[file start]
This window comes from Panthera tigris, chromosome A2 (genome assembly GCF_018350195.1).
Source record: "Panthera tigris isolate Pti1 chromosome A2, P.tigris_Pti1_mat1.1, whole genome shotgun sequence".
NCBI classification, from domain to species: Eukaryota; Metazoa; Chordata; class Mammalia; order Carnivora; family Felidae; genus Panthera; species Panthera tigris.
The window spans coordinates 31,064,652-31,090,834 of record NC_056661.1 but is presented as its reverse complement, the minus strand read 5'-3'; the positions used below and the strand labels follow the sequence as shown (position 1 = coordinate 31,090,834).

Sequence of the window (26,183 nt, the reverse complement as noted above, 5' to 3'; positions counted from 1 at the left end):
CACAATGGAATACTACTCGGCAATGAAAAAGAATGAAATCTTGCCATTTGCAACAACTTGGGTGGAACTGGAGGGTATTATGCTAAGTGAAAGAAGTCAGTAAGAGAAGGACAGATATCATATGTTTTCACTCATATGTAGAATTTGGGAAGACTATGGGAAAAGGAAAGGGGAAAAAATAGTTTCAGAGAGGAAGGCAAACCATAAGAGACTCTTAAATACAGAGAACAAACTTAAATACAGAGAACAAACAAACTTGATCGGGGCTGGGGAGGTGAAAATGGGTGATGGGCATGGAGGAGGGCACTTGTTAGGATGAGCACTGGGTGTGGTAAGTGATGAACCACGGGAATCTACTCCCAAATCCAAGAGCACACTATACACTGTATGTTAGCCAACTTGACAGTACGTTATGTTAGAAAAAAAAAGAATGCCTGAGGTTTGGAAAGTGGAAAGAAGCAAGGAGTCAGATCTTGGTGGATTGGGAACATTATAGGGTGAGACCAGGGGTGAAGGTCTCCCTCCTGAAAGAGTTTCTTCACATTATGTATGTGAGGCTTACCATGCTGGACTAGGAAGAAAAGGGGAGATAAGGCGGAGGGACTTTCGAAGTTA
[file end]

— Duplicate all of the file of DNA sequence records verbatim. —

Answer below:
This window comes from Panthera tigris, chromosome A2 (genome assembly GCF_018350195.1).
Source record: "Panthera tigris isolate Pti1 chromosome A2, P.tigris_Pti1_mat1.1, whole genome shotgun sequence".
NCBI classification, from domain to species: Eukaryota; Metazoa; Chordata; class Mammalia; order Carnivora; family Felidae; genus Panthera; species Panthera tigris.
The window spans coordinates 31,064,652-31,090,834 of record NC_056661.1 but is presented as its reverse complement, the minus strand read 5'-3'; the positions used below and the strand labels follow the sequence as shown (position 1 = coordinate 31,090,834).

Sequence of the window (26,183 nt, the reverse complement as noted above, 5' to 3'; positions counted from 1 at the left end):
CACAATGGAATACTACTCGGCAATGAAAAAGAATGAAATCTTGCCATTTGCAACAACTTGGGTGGAACTGGAGGGTATTATGCTAAGTGAAAGAAGTCAGTAAGAGAAGGACAGATATCATATGTTTTCACTCATATGTAGAATTTGGGAAGACTATGGGAAAAGGAAAGGGGAAAAAATAGTTTCAGAGAGGAAGGCAAACCATAAGAGACTCTTAAATACAGAGAACAAACTTAAATACAGAGAACAAACAAACTTGATCGGGGCTGGGGAGGTGAAAATGGGTGATGGGCATGGAGGAGGGCACTTGTTAGGATGAGCACTGGGTGTGGTAAGTGATGAACCACGGGAATCTACTCCCAAATCCAAGAGCACACTATACACTGTATGTTAGCCAACTTGACAGTACGTTATGTTAGAAAAAAAAAGAATGCCTGAGGTTTGGAAAGTGGAAAGAAGCAAGGAGTCAGATCTTGGTGGATTGGGAACATTATAGGGTGAGACCAGGGGTGAAGGTCTCCCTCCTGAAAGAGTTTCTTCACATTATGTATGTGAGGCTTACCATGCTGGACTAGGAAGAAAAGGGGAGATAAGGCGGAGGGACTTTCGAAGTTA